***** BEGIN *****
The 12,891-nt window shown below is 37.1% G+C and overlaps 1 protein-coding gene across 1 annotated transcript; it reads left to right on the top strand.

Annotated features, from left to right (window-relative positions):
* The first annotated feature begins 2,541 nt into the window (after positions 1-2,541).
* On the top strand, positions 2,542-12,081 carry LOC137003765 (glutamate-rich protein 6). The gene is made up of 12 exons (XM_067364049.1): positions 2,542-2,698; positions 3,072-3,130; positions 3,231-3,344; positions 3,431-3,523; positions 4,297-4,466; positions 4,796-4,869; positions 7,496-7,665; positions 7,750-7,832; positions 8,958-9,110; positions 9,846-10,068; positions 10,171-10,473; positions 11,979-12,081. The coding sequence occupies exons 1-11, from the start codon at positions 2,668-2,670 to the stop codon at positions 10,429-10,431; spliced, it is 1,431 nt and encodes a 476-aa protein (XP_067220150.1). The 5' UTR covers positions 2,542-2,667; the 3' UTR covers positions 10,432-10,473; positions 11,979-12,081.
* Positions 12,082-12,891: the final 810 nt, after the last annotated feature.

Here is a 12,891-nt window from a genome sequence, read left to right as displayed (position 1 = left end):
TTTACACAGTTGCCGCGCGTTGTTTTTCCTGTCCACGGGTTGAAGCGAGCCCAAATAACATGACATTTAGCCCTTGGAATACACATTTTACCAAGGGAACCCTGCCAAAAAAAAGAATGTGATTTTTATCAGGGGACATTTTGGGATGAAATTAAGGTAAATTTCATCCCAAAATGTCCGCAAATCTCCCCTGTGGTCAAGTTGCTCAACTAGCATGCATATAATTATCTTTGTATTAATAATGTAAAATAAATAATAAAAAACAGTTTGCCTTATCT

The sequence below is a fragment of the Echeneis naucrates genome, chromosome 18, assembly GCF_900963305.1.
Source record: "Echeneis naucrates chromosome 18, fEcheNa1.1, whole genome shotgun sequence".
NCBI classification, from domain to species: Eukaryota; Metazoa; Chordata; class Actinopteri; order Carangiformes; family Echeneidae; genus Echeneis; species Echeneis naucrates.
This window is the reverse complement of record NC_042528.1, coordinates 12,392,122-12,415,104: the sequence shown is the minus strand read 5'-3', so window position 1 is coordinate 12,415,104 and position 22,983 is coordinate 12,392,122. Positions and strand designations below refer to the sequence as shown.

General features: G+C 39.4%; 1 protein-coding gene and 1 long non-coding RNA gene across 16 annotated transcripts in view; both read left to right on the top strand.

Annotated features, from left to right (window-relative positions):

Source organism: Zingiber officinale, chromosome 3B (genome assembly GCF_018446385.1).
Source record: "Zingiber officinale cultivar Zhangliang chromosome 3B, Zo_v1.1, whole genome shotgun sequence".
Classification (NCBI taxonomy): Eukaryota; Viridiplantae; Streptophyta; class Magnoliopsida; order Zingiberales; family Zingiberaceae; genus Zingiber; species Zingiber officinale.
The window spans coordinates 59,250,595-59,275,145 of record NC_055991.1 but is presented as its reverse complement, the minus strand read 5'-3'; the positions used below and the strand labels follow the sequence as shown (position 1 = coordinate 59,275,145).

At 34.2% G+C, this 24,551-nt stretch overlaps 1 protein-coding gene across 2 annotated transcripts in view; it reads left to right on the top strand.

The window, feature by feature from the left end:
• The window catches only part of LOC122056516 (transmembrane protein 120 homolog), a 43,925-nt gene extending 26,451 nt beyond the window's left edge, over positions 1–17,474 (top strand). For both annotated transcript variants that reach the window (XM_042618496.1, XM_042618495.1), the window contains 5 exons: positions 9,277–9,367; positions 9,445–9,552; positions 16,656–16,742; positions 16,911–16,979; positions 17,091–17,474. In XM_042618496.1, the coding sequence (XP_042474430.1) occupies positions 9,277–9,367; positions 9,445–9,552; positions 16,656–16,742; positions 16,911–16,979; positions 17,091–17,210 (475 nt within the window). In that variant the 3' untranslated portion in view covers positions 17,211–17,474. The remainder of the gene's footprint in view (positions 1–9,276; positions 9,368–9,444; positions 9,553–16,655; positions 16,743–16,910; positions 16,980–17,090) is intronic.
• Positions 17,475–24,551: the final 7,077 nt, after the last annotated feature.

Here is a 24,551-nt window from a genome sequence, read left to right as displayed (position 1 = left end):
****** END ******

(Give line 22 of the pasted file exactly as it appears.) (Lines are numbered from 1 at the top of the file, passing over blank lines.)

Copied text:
Here is a 24,551-nt window from a genome sequence, read left to right as displayed (position 1 = left end):